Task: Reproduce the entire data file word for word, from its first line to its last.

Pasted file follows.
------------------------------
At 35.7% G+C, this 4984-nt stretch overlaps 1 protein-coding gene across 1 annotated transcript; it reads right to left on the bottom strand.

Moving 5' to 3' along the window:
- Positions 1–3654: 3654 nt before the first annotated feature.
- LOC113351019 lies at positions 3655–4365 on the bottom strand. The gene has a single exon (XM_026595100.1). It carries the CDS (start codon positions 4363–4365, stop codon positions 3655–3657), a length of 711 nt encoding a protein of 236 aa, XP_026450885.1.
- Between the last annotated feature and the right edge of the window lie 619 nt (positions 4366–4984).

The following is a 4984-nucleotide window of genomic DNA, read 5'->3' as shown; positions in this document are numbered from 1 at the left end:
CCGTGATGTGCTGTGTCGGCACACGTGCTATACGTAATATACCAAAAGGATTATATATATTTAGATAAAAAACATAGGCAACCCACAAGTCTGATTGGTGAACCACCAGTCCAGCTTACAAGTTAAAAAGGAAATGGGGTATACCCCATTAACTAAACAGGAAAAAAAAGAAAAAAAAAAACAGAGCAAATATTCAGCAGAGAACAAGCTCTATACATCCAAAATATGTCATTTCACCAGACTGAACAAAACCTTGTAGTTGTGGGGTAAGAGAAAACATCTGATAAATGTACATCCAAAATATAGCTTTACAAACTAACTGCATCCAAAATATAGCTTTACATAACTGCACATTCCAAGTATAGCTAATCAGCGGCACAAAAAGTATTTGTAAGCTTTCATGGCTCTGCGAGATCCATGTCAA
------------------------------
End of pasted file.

At 35.7% G+C, this 4984-nt stretch overlaps 1 protein-coding gene across 1 annotated transcript; it reads right to left on the bottom strand.

Moving 5' to 3' along the window:
- Positions 1–3654: 3654 nt before the first annotated feature.
- LOC113351019 lies at positions 3655–4365 on the bottom strand. The gene has a single exon (XM_026595100.1). It carries the CDS (start codon positions 4363–4365, stop codon positions 3655–3657), a length of 711 nt encoding a protein of 236 aa, XP_026450885.1.
- Between the last annotated feature and the right edge of the window lie 619 nt (positions 4366–4984).

The following is a 4984-nucleotide window of genomic DNA, read 5'->3' as shown; positions in this document are numbered from 1 at the left end:
CCGTGATGTGCTGTGTCGGCACACGTGCTATACGTAATATACCAAAAGGATTATATATATTTAGATAAAAAACATAGGCAACCCACAAGTCTGATTGGTGAACCACCAGTCCAGCTTACAAGTTAAAAAGGAAATGGGGTATACCCCATTAACTAAACAGGAAAAAAAAGAAAAAAAAAAACAGAGCAAATATTCAGCAGAGAACAAGCTCTATACATCCAAAATATGTCATTTCACCAGACTGAACAAAACCTTGTAGTTGTGGGGTAAGAGAAAACATCTGATAAATGTACATCCAAAATATAGCTTTACAAACTAACTGCATCCAAAATATAGCTTTACATAACTGCACATTCCAAGTATAGCTAATCAGCGGCACAAAAAGTATTTGTAAGCTTTCATGGCTCTGCGAGATCCATGTCAA